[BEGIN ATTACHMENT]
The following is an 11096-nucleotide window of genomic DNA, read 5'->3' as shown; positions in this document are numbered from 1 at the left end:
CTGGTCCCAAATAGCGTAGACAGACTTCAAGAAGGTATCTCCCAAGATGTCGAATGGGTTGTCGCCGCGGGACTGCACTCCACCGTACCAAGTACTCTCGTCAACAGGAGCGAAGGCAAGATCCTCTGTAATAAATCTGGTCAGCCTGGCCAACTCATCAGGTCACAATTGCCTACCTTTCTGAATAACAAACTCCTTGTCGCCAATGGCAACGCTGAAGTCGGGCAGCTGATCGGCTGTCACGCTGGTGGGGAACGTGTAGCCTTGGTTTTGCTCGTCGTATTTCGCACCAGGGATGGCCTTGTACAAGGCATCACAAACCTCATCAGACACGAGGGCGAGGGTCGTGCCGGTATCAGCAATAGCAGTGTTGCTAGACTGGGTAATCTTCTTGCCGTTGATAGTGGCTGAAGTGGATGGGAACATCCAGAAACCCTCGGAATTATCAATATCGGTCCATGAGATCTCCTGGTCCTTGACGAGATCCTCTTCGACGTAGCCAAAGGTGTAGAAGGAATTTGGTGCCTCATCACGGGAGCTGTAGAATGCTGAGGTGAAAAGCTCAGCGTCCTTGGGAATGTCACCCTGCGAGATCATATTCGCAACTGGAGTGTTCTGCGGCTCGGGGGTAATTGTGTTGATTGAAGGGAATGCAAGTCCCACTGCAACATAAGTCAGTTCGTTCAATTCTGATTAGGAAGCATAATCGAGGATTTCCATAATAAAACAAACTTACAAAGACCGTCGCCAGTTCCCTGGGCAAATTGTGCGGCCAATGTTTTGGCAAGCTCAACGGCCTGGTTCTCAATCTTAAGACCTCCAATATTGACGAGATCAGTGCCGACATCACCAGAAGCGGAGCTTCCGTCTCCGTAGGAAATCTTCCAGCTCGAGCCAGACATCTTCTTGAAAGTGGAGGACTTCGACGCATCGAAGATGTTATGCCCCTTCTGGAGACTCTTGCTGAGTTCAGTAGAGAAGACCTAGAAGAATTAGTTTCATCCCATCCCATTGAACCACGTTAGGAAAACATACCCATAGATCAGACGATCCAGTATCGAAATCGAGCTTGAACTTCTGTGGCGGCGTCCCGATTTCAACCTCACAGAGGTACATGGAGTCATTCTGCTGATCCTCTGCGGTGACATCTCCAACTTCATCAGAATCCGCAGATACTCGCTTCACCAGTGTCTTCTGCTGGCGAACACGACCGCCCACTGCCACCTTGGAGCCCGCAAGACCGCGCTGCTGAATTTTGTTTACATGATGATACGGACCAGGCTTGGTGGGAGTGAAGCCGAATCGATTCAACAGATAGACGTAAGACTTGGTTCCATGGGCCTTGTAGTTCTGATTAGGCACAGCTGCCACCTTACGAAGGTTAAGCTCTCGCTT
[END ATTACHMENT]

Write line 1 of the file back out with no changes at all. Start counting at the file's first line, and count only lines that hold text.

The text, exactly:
The following is an 11096-nucleotide window of genomic DNA, read 5'->3' as shown; positions in this document are numbered from 1 at the left end: